ABSTRACT: On 11 March 2011, a magnitude 9.0 earthquake caused a huge tsunami that struck Northeast Japan, resulting in nearly 20 000 deaths. We investigated mortality patterns by age, sex, and region in the 3 most severely affected prefectures.Using police data on earthquake victims in Iwate, Miyagi, and Fukushima prefectures, mortality rates by sex, age group, and region were calculated, and regional variability in mortality rates across age groups was compared using rate ratios (RRs), with the rates in Iwate as the reference.In all regions, age-specific mortality showed a tendency to increase with age; there were no sex differences. Among residents of Iwate, mortality was markedly lower among school-aged children as compared with other age groups. In northern Miyagi and the southern part of the study area, RRs were higher among school-aged children than among other age groups.The present study could not address the reasons for the observed mortality patterns and regional differences. To improve preparedness policies, future research should investigate the reasons for regional differences.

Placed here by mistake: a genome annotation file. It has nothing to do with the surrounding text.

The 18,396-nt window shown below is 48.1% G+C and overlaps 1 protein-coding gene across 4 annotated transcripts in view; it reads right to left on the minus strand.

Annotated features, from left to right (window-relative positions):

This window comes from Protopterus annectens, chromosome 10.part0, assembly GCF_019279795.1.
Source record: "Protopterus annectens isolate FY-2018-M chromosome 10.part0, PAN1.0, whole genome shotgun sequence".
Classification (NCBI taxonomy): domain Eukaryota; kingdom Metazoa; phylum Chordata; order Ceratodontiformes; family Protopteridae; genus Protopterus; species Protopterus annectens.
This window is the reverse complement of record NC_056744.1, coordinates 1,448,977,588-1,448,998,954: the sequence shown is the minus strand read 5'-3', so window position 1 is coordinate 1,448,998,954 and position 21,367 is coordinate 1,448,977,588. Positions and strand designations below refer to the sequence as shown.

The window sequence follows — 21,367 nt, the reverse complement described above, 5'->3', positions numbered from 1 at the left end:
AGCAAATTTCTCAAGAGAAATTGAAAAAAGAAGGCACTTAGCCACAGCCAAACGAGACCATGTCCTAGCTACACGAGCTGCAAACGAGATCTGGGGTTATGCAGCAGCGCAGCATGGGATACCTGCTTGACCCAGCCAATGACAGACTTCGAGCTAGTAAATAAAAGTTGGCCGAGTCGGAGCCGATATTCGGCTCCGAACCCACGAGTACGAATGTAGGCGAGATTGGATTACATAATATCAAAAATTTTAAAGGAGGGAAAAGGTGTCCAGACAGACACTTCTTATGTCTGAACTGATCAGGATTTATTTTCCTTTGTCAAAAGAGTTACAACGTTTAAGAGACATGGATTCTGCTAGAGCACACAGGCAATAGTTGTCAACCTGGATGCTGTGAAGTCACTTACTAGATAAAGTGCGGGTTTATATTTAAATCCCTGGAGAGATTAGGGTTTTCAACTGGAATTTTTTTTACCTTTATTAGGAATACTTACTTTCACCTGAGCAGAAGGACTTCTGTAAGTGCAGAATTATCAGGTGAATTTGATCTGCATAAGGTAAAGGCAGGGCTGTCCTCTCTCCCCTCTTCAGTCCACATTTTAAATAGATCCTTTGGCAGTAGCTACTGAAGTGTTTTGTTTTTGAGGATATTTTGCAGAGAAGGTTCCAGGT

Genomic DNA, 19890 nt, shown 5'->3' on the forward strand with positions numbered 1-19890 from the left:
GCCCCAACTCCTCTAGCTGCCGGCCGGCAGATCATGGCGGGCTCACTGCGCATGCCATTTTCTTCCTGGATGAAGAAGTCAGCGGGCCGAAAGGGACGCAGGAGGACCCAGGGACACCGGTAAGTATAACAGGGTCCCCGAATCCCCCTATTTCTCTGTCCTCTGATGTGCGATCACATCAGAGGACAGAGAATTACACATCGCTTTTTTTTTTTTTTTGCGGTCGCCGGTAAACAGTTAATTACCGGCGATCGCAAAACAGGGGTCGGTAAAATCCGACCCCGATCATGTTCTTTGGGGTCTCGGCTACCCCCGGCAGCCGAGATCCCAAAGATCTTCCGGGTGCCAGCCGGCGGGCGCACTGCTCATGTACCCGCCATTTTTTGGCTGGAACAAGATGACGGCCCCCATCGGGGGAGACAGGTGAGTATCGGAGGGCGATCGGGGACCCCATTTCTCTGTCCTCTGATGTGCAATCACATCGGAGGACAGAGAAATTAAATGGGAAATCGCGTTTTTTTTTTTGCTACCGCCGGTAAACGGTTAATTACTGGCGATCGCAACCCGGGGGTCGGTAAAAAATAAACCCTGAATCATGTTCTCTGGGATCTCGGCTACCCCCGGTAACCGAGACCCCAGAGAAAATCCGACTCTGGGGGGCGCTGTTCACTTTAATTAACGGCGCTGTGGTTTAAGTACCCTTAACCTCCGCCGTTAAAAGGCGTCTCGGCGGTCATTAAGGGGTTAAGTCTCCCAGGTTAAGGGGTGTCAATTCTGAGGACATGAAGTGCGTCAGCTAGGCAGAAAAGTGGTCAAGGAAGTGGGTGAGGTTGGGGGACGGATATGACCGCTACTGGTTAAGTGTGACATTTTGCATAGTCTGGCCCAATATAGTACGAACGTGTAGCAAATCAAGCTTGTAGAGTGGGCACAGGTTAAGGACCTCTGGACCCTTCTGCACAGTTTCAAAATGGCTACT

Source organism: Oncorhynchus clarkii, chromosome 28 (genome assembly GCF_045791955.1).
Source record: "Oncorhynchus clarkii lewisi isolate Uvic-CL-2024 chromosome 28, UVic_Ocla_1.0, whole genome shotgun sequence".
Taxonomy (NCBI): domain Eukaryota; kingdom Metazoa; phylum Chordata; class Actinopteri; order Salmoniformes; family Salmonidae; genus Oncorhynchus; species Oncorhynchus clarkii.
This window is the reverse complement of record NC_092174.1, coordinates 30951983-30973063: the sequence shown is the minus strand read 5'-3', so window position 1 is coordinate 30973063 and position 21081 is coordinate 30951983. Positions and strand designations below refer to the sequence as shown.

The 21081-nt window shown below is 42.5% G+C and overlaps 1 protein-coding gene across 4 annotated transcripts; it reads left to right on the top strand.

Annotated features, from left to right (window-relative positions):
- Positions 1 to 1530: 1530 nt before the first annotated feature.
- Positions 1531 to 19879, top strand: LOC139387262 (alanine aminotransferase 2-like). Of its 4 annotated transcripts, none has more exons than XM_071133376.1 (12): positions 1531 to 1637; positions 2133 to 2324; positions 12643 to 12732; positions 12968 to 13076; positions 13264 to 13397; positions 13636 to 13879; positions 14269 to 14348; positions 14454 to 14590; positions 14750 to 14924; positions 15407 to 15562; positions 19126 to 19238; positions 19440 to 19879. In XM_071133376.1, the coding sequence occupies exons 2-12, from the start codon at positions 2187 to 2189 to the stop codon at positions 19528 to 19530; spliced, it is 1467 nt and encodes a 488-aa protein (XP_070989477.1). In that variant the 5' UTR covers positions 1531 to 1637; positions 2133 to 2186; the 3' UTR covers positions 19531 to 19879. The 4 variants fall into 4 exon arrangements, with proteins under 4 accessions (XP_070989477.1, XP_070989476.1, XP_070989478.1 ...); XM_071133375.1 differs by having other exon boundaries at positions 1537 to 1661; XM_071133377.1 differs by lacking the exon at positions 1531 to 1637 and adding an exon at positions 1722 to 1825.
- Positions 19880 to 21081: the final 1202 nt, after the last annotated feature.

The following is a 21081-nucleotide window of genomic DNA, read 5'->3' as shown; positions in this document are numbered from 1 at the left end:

Project description:To evaluate the impact of the 2011 great east Japan earthquake on body mass index (BMI) of preschool children.Retrospective cohort study and ecological study.Affected prefectures (Fukushima, Miyagi and Iwate) and unaffected prefectures in northeast Japan.The cohort study assessed 2033 and 1707 boys and 1909 and 1658 girls in 3 affected prefectures and unaffected prefectures, respectively, all aged 3-4 years at the time of the earthquake. The ecological study examined random samples of schoolchildren from the affected prefectures.The cohort study compared postdisaster changes in BMIs and the prevalence of overweight and obese children. The ecological study evaluated postdisaster changes in the prevalence of overweight children.1 month after the earthquake, significantly increased BMIs were observed among girls (+0.087 kg/m(2) vs unaffected prefectures) in Fukushima and among boys and girls (+0.165 and +0.124 kg/m(2), respectively vs unaffected prefectures) in Iwate. 19 months after the earthquake, significantly increased BMIs were detected among boys and girls (+0.137 and +0.200 kg/m(2), respectively vs unaffected prefectures) in Fukushima, whereas significantly decreased BMIs were observed among boys and girls (-0.218 and -0.082 kg/m(2), respectively vs unaffected prefectures) in Miyagi. 1 month after the earthquake, Fukushima, Miyagi and Iwate had a slightly increased prevalence of overweight boys, whereas Fukushima had a slightly decreased prevalence of overweight girls, compared with the unaffected prefectures. The ecological study detected increases in the prevalence of overweight boys and girls in Fukushima who were 6-11 and 6-10 years of age, respectively.These results suggest that in the affected prefectures, preschool children gained weight immediately after the earthquake. The long-term impact of the earthquake on early childhood growth was more variable among the affected prefectures, possibly as a result of different speeds of recovery.